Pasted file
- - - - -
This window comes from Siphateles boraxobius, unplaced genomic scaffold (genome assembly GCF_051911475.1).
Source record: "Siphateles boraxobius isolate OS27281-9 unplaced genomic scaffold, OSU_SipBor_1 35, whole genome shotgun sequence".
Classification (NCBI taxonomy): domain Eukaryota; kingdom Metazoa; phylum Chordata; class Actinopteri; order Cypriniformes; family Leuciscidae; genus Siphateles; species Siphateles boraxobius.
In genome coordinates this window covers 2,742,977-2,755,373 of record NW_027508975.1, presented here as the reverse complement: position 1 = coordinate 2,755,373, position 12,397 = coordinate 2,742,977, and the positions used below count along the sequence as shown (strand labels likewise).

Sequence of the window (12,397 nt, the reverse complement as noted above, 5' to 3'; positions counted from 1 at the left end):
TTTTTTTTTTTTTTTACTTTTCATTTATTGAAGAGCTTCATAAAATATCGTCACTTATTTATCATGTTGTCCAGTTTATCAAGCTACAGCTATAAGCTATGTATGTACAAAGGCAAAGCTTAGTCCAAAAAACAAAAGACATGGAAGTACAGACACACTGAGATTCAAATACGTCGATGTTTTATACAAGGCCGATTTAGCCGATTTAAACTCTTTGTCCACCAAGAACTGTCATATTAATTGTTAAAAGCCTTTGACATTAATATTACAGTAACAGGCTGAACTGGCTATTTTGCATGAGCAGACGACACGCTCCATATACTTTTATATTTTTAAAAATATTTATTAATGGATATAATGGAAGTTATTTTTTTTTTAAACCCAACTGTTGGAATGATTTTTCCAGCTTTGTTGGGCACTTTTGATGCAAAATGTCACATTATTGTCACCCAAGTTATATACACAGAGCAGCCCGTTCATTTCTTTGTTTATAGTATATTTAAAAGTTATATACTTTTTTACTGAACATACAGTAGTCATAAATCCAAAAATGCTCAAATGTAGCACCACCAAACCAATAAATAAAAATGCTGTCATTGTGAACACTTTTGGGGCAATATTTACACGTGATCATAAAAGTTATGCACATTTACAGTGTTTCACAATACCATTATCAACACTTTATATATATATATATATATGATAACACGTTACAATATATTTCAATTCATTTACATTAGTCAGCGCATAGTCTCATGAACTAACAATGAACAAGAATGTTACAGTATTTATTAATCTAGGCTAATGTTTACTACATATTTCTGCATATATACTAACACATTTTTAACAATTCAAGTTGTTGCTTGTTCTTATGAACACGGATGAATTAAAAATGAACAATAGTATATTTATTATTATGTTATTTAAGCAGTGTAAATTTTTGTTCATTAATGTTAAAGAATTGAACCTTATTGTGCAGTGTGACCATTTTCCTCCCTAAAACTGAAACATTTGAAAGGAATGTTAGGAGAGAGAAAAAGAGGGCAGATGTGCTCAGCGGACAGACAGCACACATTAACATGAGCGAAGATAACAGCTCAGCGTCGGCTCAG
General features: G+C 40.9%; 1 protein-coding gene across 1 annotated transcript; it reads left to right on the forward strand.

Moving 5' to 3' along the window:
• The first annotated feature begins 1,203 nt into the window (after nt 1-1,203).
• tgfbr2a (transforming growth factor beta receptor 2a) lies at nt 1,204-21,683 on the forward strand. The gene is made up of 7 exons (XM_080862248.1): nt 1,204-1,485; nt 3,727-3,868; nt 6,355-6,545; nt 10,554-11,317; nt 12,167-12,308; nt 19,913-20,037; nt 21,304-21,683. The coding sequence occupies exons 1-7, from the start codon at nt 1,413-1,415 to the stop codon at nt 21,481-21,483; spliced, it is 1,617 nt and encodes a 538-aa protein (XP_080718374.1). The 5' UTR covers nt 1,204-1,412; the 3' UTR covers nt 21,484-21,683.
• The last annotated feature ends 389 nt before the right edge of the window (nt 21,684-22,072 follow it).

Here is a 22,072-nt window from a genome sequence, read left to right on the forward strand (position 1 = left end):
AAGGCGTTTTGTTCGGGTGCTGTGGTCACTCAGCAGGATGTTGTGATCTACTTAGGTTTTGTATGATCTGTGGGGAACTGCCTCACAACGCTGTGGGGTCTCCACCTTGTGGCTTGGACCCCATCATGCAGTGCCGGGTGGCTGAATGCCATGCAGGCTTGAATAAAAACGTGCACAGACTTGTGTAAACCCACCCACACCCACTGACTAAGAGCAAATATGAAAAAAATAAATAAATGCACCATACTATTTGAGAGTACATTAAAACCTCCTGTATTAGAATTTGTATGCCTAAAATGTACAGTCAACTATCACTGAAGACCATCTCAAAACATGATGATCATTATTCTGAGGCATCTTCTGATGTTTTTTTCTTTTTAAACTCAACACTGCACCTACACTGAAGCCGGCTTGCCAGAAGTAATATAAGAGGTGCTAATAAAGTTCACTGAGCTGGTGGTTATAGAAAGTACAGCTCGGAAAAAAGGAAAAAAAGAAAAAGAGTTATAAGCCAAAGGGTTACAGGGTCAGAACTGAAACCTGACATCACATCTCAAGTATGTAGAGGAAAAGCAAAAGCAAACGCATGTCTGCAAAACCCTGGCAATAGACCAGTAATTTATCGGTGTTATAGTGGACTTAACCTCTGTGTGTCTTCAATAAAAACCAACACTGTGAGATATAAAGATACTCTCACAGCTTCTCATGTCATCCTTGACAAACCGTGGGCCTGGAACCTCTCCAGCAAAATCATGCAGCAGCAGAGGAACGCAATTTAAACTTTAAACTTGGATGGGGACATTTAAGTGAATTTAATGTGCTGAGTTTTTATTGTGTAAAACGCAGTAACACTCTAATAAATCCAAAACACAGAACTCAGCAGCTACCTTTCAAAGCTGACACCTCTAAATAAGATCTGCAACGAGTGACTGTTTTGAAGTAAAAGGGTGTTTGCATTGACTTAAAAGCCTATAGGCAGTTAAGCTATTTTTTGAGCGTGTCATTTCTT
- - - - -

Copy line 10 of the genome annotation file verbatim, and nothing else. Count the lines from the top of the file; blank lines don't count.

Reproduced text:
• tgfbr2a (transforming growth factor beta receptor 2a) lies at nt 1,204-21,683 on the forward strand. The gene is made up of 7 exons (XM_080862248.1): nt 1,204-1,485; nt 3,727-3,868; nt 6,355-6,545; nt 10,554-11,317; nt 12,167-12,308; nt 19,913-20,037; nt 21,304-21,683. The coding sequence occupies exons 1-7, from the start codon at nt 1,413-1,415 to the stop codon at nt 21,481-21,483; spliced, it is 1,617 nt and encodes a 538-aa protein (XP_080718374.1). The 5' UTR covers nt 1,204-1,412; the 3' UTR covers nt 21,484-21,683.